This article appeared in the January 2020 issue of MiMfg Magazine. Read the full issue and find past issues online.
Two significant regulatory issues are developing which could threaten Michigan’s manufacturing competitiveness and its ability to continue to grow new jobs and retain the state’s existing 628,600 manufacturing jobs.
The first new threat is caused by the international transport of air pollutants into Michigan which automatically trigger increased regulatory burdens on manufacturers. Despite continued reductions in emissions from in-state manufacturers, new and significant cost burdens could be imposed.
The second barrier to competitiveness involves Michigan’s race to set the lowest standards for PFAS and related compounds. The state is moving hastily forward, without fully accounting for the costs of the new regulatory burdens and stretching the bounds of settled science.
International Sources of Air Pollutants
MMA is leading the charge to block increased and ineffective regulations that will result in little or no benefit to Michigan’s air quality. It is increasingly clear that Michigan’s air quality is significantly impacted by emission sources coming from other states and from outside the United States.
Federal Clean Air Act regulations automatically impose regulations on Michigan businesses both statewide and in the state’s 10 ozone nonattainment areas, despite additional controls on Michigan companies which have no impact on the air moving in from out-of-state sources. Michigan’s nonattainment areas would be “bumped up” to the “moderate” designation of nonattainment in 2021. These regulations will increase costs and even limit new individual growth through emission offset requirements.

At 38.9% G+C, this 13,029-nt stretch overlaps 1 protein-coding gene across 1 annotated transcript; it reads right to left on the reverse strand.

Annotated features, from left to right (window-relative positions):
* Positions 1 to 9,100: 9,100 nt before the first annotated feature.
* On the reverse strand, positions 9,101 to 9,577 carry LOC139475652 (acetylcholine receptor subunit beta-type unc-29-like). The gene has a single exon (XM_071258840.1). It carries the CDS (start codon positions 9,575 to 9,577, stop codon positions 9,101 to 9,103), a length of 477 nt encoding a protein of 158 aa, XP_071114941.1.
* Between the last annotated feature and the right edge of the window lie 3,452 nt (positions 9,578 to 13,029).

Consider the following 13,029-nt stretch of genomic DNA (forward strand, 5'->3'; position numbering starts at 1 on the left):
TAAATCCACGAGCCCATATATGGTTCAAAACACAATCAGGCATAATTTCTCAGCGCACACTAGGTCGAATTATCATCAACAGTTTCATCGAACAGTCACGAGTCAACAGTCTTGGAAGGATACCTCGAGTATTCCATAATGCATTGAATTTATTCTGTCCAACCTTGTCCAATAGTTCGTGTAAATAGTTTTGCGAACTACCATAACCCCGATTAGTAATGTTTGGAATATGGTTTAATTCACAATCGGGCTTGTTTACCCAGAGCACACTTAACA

MMA is investigating a rarely used exemption available under the Clean Air Act, under section 179(b), to account for the international contribution. In August, MMA led a Great Lakes delegation of manufacturing organizations to meet with the U.S. EPA Region V Administrator Cathy Stepp to discuss the effect of international impact. MMA is also working with Michigan Department of Environment, Great Lakes and Energy (EGLE) to examine out-of-state contributions.
Rational and Science-Based Approach to Emerging Chemicals like PFAS
With increasing attention on PFAS and related compounds, Michigan is moving very quickly to establish some of the lowest drinking water standards in the nation. The cost of these regulations will be substantial for citizens, communities and employers.
When states set standards beyond federal levels, manufacturers become concerned about an unbalanced regulatory cost structure compared to other states. The costs imposed on communities and businesses will likely be substantial. In addition, when new regulations are set at the state level, manufacturers are concerned about whether the standards are rooted in settled science. MMA will be filing formal comments when the state sets the public hearing schedule.